- Epigenetic ENL-YEATS pathway shown to play a key role in development of some cancers
- Company to develop cutting-edge therapeutics for treatment of AML and Wilms Tumor
New York, NY /PRNewswire/ - Bridge Medicines and The Rockefeller University today announced an exclusive license agreement to develop novel inhibitors of ENL-YEATS for the treatment of acute leukemias such as Acute Myelogenous Leukemia (AML) and potentially solid tumors.
ENL-YEATS is an epigenetic "reader" protein that emerged from breakthrough science conducted in the laboratory of Lasker Award winner C. David Allis, Ph.D. The work was led by scientist Liling Wan, Ph.D., who was a postdoctoral fellow in the Allis lab at the time. Dr. Allis is the Joy and Jack Fishman Professor, Laboratory of Chromatin Biology and Epigenetics; Dr. Wan was recently appointed Assistant Professor of Cancer Biology and Assistant Investigator of the Abramson Family Cancer Research Institute, Perelman School of Medicine, University of Pennsylvania.
Epigenetic pathways have been shown to regulate cancer cell proliferation and growth, which have recently proven to be successful drug targets. Drs. Wan and Allis found that ENL-YEATS was essential for leukemogenesis and leukemia maintenance by assuring transcription of several oncogenes, including MYC, a regulator gene.
The researchers also discovered a role for ENL-YEATS in Wilms Tumor, a rare kidney cancer found in children, suggesting that ENL-YEATS may be a driver in tumor types beyond acute leukemias.
The Tri-Institutional Therapeutics Discovery Institute, Inc. (Tri-I TDI) advanced the pioneering discoveries from the Allis Laboratory into early-stage drug molecules. Tri-I TDI's mission is to work with innovative scientists at its founding institutions, The Rockefeller University, Memorial Sloan Kettering Cancer Center, and Weill Cornell Medicine, in a close collaboration with Takeda Pharmaceutical Company Ltd, to accelerate the discovery of new drug molecules.
For this ENL-YEATS program, the scientists at Tri-I TDI, in collaboration with Drs. Wan and Allis, were able to synthesize promising, patented, new molecules that may represent future new drug products. Bridge Medicines will further develop and advance these molecules through preclinical and clinical trials in an effort to bring a new treatment to patients.
"The ENL-YEATS discovery is a major scientific advancement in the area of cancer treatment, and we are thrilled to bring this important program into our portfolio," said Bill Polvino, CEO of Bridge Medicines. "We are encouraged by the promising data developed by these premier academic scientists and look forward to rapidly accelerating the development of this program, in keeping with our mission of translating brilliant discoveries into innovative medicines."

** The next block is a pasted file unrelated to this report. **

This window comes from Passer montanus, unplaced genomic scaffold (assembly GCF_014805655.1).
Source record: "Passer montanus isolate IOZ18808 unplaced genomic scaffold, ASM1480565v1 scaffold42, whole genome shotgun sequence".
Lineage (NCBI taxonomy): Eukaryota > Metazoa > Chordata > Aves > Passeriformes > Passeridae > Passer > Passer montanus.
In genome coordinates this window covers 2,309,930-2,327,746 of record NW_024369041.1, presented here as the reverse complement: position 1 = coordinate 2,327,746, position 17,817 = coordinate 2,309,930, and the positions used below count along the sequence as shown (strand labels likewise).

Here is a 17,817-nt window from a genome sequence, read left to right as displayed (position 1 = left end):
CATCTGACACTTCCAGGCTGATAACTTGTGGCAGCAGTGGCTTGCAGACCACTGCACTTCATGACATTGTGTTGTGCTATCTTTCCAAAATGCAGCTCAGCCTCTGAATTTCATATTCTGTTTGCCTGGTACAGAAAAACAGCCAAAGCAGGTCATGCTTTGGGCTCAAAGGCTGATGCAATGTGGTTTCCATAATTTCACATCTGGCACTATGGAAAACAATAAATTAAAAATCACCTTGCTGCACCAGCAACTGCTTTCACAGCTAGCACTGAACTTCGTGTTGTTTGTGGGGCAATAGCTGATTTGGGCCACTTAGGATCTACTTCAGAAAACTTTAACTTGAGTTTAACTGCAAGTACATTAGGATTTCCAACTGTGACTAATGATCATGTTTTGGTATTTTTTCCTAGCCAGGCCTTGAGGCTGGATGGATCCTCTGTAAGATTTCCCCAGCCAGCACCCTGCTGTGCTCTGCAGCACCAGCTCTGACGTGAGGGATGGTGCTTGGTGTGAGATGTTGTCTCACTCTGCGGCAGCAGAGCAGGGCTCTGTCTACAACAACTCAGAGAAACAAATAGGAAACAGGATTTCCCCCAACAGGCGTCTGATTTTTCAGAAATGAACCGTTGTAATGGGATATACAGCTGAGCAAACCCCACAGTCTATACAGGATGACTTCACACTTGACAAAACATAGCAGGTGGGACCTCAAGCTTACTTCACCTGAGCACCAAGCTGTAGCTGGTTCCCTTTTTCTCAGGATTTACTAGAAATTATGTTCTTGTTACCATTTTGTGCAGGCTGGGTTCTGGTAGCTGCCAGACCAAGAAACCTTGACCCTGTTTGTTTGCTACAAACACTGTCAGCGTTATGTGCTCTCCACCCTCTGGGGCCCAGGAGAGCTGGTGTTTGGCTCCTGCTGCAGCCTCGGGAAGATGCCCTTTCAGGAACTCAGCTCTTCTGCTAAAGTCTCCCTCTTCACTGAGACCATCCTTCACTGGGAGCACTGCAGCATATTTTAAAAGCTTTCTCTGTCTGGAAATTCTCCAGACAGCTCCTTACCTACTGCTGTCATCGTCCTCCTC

Dr. Allis added, "The ENL-YEATS program offers great promise and hope for patients with AML and Wilms Tumor. We are gratified to have Bridge Medicines partner with us in advancing this program and look forward to seeing it develop into a successful epigenetic therapy to combat these and potentially other diseases."
Acute Myeloid Leukemia (AML) is a cancer of the myeloid line of blood cells, characterized by the rapid growth of abnormal cells that build up in the bone marrow and blood, interfering with normal blood cells. AML progresses rapidly and is typically fatal within weeks or months if left untreated. Current standard of care is chemotherapy, followed by radiation therapy or stem cell transplant. In 2015, AML affected about one million people and resulted in 147,000 deaths globally, and accounts for about 1.8% of cancer deaths in the United States.
About Wilms Tumor
Wilms Tumor, also known as nephroblastoma, is a cancer of the kidneys that typically occurs in children. It is named after Max Wilms, a German surgeon (1867-1918) who first described it. Approximately 650 cases are diagnosed in the U.S., annually. The majority of cases occur in children with no associated genetic syndromes; however, a minority of children with Wilms Tumor have a congenital abnormality.
About Tri-I TDI
The Tri-I TDI connects researchers from Memorial Sloan Kettering Cancer Center, The Rockefeller University and Weill Cornell Medicine, with collaborators from across the globe to remove barriers that impede drug discovery in academic settings. Tri-I TDI empowers the Tri-I community to advance their groundbreaking biological discoveries through preclinical studies by providing industrial-scale technical support for academic projects, making it possible to rapidly assess the utility of specific therapeutic targets in disease-relevant contexts. Working in close collaboration with Takeda Pharmaceutical Company, Ltd. and Bridge Medicines, Inc., Tri-I TDI accelerates the discovery of next generation drugs. For more information about Tri-I TDI, please visit www.tritdi.org or contact firstname.lastname@example.org.
About Bridge Medicines
Bridge Medicines is a pioneering drug-discovery company focused on advancing promising early technologies in major academic institutions from proof-of-concept to clinical development. Launched by Memorial Sloan Kettering Cancer Center, The Rockefeller University, Weill Cornell Medicine, and Takeda Pharmaceutical Company Limited, in partnership with Deerfield Management Company and Bay City Capital, Bridge Medicines is a groundbreaking initiative that provides an unbroken, fully funded and professionally staffed path from discovery to drug candidate. For more information about Bridge Medicines, please visit www.BridgeMedicines.com.